• Wow! I like it when people just drop a “You’re ignorant”-line and don’t find it necessary to substantiate their judgement. They sound exactly like those professionals who slap you with a label of one or the other alleged brain disease, they have no physical test to prove valid: “You’re bipolar,” or “You’re schizophrenic.” Moral judgements. Nothing else.

    I think, this makes perfectly sense. “What you fight you strengthen,” or “What you resist persists,” as eastern philosophy has it. Always has me recall this Calvin and Hobbs-cartoon where Calvin sits in his bed, asking: “Any monsters down there?” “Nope. No. None at all!” it sounds from underneath the bed…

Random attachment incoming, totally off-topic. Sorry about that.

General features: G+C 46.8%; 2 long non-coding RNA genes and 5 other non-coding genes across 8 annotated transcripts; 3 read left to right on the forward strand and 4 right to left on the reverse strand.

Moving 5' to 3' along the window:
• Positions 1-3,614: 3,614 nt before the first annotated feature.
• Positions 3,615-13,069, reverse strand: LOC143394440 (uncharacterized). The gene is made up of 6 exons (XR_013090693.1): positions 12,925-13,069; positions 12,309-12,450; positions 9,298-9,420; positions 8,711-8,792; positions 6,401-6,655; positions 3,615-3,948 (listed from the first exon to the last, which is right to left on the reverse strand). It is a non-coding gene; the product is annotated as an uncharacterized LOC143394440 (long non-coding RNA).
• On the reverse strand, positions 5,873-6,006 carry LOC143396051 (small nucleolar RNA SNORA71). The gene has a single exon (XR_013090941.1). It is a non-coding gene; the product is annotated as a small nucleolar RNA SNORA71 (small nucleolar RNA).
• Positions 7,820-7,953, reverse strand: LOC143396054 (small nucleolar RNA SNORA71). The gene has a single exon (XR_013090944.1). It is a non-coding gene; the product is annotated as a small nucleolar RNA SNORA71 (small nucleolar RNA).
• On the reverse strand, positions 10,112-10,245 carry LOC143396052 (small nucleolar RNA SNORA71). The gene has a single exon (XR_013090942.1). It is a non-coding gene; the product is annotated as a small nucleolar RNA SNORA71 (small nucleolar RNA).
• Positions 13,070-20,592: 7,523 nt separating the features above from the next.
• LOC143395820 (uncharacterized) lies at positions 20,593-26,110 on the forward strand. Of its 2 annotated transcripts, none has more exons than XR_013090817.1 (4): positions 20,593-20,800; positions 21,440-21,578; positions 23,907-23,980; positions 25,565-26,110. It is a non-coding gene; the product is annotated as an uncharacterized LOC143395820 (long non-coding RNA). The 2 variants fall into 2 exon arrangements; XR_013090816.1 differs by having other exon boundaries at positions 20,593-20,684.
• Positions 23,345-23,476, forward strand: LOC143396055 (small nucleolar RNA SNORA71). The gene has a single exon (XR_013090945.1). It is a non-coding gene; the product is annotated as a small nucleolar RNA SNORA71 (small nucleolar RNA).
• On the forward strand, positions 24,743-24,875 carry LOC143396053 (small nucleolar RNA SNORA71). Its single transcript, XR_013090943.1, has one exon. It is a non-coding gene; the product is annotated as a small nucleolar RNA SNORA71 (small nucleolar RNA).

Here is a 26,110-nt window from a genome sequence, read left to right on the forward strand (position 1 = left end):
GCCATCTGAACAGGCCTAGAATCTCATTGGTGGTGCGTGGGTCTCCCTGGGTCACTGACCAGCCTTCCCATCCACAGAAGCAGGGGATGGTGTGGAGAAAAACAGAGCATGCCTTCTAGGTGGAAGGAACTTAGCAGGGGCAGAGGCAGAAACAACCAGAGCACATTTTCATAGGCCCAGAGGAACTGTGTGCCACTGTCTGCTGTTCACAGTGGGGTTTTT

My own experience is that listening to the “symptoms” instead of fighting them was the key to figuring out what originally had caused them. Of course, what had caused them was a thing of the past, and they aren’t “reasonable”, wise reactions anymore in the present moment. But it’s difficult to let go of something if you don’t know what exactly it is you’d have to let go of.